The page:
There have been many successful Japanese games released in America — “Mega Man” and “Harvest Moon” immediately come to mind — that sport relatable characters and universal gameplay, stretching the games’ fanbase across oceans. And then there’s Goemon, the wacky, pipe-swinging ninja with a hairdo that resembles a giant blue pineapple and his robot doppelganger who boxes other robots.

Goemon stars in the “Mystical Ninja” series, which was quite possibly the most bizarre group of Japanese games aimed at popular American audiences in the 1990s. (This throne, naturally, has been reclaimed in recent years by the “Katamari Damacy” games.) The best, and easily the strangest of the bunch was “Mystical Ninja Starring Goemon” for the Nintendo 64, the fifth game in the series but only the second released in North America.

After playing through “Starring Goemon” with all the head scratching and constant utterances of “What the hell?,” it should become obvious why only one more entry, the enjoyable but infinitely more frustrating “Goemon’s Great Adventure,” ever found its way to American store shelves.

At first glance, the games wouldn’t seem that difficult to sell. After all, the action-adventure gameplay, town exploring and epic quests merged the best bits from the Mario and Zelda series. In the game, there is strategy involved in switching between the four playable characters and their special abilities (Goemon, his flatulent best friend Ebismaru, tea-drinking robot Sasuke and half-mermaid Yae), as well as plenty of variety between the on-foot segments and the robot battles that basically play out like first-person “Punch-Out!!”

For whatever weirdness “Mystical Ninja” lacked in gameplay, it more than made up for it in story and presentation. You’re barely five minutes into the game before a giant, peach-shaped spaceship lands on Mt. Fuji. After Goemon fights his way to the ship, he discovers that feudal Japan is in the midst of being commandeered by a group of theater-loving aliens who dub themselves the “Peach Mountain Shoguns.”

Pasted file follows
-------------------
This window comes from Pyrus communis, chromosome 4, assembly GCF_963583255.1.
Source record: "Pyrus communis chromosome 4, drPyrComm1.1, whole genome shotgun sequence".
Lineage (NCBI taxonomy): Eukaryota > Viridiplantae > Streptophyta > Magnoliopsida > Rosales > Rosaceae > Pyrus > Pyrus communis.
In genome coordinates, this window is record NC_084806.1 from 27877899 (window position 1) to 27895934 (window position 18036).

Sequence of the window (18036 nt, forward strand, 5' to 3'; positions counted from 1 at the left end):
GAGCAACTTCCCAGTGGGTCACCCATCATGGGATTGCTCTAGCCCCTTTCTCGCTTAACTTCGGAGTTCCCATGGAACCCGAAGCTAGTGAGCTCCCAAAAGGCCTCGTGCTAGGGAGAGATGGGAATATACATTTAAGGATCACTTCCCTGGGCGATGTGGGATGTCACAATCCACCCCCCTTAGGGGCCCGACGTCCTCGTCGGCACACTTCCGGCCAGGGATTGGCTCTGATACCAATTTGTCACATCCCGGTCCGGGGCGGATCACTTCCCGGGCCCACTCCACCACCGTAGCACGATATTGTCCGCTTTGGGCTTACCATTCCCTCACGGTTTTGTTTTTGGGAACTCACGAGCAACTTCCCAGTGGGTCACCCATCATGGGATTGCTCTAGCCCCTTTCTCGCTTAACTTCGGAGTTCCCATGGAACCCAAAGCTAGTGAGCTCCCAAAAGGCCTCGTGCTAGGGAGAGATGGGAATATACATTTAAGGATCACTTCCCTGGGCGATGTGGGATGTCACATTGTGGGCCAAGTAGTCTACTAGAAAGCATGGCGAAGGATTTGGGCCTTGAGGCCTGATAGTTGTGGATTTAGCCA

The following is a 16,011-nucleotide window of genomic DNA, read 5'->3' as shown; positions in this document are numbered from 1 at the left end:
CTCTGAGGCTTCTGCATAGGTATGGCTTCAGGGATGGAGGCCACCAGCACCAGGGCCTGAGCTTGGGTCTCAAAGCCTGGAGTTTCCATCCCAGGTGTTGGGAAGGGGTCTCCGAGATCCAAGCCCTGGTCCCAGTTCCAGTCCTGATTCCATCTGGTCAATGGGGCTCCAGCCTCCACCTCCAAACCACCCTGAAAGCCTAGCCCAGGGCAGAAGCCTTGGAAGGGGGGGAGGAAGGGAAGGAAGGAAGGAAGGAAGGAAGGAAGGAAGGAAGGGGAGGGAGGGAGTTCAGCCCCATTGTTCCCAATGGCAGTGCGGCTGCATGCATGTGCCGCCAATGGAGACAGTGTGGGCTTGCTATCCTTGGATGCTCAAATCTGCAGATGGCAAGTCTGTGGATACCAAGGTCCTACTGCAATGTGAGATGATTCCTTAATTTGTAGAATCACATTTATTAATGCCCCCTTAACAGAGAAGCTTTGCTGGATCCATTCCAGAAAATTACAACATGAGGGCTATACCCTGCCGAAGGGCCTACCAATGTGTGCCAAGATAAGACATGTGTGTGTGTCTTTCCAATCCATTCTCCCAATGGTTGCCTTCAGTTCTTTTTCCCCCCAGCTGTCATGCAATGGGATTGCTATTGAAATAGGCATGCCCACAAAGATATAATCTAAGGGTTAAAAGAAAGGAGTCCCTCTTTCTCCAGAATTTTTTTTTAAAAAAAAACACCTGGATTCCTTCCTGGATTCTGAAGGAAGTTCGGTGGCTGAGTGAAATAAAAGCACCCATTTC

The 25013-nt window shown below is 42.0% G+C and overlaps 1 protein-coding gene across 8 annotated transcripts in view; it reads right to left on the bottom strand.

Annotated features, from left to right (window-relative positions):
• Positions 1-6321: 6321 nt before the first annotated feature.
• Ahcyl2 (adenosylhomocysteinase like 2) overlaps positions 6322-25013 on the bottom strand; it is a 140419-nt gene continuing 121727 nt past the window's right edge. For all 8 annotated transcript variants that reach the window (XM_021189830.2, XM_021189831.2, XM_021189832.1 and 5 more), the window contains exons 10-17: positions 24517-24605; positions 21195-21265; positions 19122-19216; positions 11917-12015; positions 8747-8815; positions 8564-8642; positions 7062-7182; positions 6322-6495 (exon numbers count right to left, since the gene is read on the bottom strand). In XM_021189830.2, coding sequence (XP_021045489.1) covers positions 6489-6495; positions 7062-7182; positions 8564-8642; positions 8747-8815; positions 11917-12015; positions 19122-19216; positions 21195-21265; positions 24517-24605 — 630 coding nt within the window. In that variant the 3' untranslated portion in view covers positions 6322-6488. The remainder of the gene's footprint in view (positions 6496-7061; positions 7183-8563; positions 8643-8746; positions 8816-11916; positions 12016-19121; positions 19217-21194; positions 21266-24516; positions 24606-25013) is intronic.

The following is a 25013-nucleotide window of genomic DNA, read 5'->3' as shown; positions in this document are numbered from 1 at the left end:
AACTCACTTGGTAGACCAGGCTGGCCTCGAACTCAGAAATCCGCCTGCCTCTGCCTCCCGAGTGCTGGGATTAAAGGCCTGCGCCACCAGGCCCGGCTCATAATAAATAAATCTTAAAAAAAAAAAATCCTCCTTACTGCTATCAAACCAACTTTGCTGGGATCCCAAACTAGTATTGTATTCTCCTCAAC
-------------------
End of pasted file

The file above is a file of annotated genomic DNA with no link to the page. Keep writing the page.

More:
Their leader, an angel-winged samurai named Spring Breeze Dancin’, explains his nefarious plot to transform the country into his own private stage where he can perform musicals for all eternity … or something like that. And he reveals all of this through a song-and-dance number. With a laugh track.

Naturally, the only way to stop him is to ride on the backs of dragon gods, teleport with the help of magic tea houses and equip robots with roller skates so they can pull off extreme tricks while destroying entire towns in the name of the good guys. And if mixing robots, spaceships and Eastern European theater architecture into feudal Japan sounds just anachronistic enough to elevate the game to a plateau of artful goofiness, well, so much the better.

Granted, much of my enjoyment of the game as a child most likely stemmed from the incredibly poor translation and my own unfamiliarity with Japanese culture. For example, the character of Goemon is based on a legendary bandit from the 1500s who was essentially the Japanese Robin Hood, stealing gold from the rich and giving it to the poor. (One of video-game Goemon’s abilities is to hurl stolen coins as projectile weapons.) Not to mention that the villain’s seemingly nonsensical theater obsession is actually modeled after kabuki, an ancient Japanese performance art. Had these things been apparent to a certain young American boy at the time, I might have had more respect for the game beyond laughing at the silly hair.

But there’s no denying that the pure ridiculousness of “Mystical Ninja” is what’s kept it alive in my memory all these years, long after other generic action-adventures faded away. And even pulling back all the silliness, there’s still a very strong game to explore. The puzzles are challenging, the in-game trek across Japan is daunting in all the right ways and the feeling you get upon seeing the countryside for the first time is comparable to that warm-and-fuzzy sensation of riding into the sunrise on horseback in “The Legend of Zelda: Ocarina of Time.” Plus, you learn a ton about Japanese geography, thanks to the talking dogs along the way.

And maybe it’s just a side effect of the translation, but much of the humor can be refreshingly disarming. Take the gatekeepers who guard the entrance to Goemon’s hometown, who tell you that they’re just going to keep standing in the same exact spot until you’ve beaten the game. “Kinda painful … kinda depressing,” one of the guards says. It’s enough to make you feel for all the other non-player characters in all the other adventure games you’ve ever played. In instances like this, “Mystical Ninja” may not know how to appeal to a mainstream American audience, but it does know how embody the soul of a damn good video game.

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